What Is the Definition of Internalized Racism?

Internalized racism is a complex and multi-faceted concept that refers to how racism, prejudice, and discriminatory ideas and beliefs are absorbed and adopted by individuals, usually from a dominant society, and become part of one’s identity. Internalized racism is a form of psychological oppression wherein an individual’s self-image, behavior, and attitudes are affected by their experiences of racism and discrimination.

Internalized racism is often the result of subtle, covert messages that have been instilled in a person since childhood. Stereotypes, microaggressions, and other forms of prejudice often shape how individuals perceive themselves and their place in the world. Internalized racism can manifest in various ways, including feelings of inferiority or inadequacy, guilt or shame, and a reluctance to challenge or question unjust systems.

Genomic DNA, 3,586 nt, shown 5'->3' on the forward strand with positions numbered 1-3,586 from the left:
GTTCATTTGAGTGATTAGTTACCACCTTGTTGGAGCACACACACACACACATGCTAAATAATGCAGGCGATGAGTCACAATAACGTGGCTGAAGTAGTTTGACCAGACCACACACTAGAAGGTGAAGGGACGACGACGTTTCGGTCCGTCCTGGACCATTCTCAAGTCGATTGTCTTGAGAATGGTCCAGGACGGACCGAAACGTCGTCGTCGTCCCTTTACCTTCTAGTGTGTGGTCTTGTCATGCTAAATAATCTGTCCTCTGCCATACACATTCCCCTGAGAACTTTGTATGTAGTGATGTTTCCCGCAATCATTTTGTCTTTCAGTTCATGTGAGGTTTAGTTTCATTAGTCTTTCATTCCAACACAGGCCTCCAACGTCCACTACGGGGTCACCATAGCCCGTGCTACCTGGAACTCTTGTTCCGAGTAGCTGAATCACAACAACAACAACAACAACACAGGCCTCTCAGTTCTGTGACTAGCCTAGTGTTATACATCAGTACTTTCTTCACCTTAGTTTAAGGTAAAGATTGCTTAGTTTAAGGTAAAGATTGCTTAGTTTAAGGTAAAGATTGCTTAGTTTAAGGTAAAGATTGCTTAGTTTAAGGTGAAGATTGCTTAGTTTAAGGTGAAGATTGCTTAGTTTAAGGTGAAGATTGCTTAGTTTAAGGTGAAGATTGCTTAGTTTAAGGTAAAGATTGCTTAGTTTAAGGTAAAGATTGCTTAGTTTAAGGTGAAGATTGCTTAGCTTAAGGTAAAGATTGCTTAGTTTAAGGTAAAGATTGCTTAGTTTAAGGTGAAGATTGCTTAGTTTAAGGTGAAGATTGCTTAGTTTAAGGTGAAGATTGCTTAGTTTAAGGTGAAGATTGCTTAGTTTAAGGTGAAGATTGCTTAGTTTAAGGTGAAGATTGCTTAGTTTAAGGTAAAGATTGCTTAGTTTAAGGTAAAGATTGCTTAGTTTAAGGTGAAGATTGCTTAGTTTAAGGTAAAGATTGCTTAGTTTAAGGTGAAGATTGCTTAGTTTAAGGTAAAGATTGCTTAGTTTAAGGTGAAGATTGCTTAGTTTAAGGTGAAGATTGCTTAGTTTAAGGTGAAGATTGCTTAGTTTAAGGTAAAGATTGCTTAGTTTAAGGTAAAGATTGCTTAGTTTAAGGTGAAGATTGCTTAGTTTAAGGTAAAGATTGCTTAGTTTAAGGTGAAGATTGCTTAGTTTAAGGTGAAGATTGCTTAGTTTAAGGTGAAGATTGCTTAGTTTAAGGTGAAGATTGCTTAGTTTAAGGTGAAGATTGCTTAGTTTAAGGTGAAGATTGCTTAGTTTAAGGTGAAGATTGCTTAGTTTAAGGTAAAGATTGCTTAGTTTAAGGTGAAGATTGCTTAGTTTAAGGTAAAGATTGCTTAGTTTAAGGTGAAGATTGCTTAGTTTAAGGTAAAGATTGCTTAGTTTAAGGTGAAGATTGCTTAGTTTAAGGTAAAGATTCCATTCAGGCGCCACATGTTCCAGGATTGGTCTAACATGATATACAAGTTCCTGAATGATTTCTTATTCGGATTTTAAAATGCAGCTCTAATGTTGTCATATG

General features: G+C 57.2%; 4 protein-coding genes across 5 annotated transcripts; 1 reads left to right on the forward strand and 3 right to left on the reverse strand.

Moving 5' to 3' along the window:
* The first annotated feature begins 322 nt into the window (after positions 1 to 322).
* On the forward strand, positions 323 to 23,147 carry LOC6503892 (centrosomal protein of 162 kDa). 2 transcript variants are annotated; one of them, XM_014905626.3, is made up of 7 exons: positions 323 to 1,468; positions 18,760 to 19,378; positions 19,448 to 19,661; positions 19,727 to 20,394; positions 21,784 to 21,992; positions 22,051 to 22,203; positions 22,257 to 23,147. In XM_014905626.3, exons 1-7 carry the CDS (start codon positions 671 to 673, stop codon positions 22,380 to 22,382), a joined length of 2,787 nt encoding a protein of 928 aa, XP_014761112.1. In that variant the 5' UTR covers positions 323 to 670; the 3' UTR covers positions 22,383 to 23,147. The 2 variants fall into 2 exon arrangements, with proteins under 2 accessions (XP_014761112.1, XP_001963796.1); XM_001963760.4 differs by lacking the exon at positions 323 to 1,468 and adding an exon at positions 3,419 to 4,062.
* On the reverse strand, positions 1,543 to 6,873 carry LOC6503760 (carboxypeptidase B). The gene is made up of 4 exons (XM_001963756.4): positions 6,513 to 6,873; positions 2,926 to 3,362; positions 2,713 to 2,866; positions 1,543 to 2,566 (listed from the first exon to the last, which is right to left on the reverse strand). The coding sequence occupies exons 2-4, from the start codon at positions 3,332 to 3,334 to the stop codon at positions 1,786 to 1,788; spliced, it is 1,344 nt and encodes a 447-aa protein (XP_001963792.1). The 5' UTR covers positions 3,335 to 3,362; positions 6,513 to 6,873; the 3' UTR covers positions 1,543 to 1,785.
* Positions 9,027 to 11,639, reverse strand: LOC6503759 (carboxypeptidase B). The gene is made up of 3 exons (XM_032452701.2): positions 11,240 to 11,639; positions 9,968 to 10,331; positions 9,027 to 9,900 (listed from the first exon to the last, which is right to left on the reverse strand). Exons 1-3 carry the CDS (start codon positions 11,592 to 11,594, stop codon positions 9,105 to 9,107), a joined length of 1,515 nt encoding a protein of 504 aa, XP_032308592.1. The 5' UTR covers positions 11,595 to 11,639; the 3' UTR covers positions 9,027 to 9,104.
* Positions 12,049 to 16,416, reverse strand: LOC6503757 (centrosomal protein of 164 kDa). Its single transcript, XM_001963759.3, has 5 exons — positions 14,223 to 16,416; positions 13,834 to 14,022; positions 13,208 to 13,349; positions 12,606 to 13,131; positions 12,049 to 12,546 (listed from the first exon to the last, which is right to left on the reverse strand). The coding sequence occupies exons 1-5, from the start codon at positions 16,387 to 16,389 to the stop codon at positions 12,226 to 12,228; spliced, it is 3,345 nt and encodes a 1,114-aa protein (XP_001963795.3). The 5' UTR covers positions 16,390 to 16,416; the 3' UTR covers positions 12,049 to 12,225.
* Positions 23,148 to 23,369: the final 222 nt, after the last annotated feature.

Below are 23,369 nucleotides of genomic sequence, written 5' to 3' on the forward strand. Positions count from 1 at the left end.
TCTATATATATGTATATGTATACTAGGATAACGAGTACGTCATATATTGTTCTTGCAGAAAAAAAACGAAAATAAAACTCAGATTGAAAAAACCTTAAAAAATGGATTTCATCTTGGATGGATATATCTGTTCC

Internalized racism can manifest not only in an individual’s thoughts and feelings but also in their behavior. Individuals may become passive and compliant when faced with racism or exhibit behaviors that reinforce racial stereotypes and systemic oppression. For example, when faced with discrimination, some individuals may become less assertive or vocal or assume that any success or recognition results from their race or ethnicity.

Internalized racism can have a profound and lasting impact on an individual’s mental and physical health, sense of self-worth, relationships, and overall quality of life. It is important to recognize and address internalized racism in order to break the cycle of oppression and create a more just and equitable society. 

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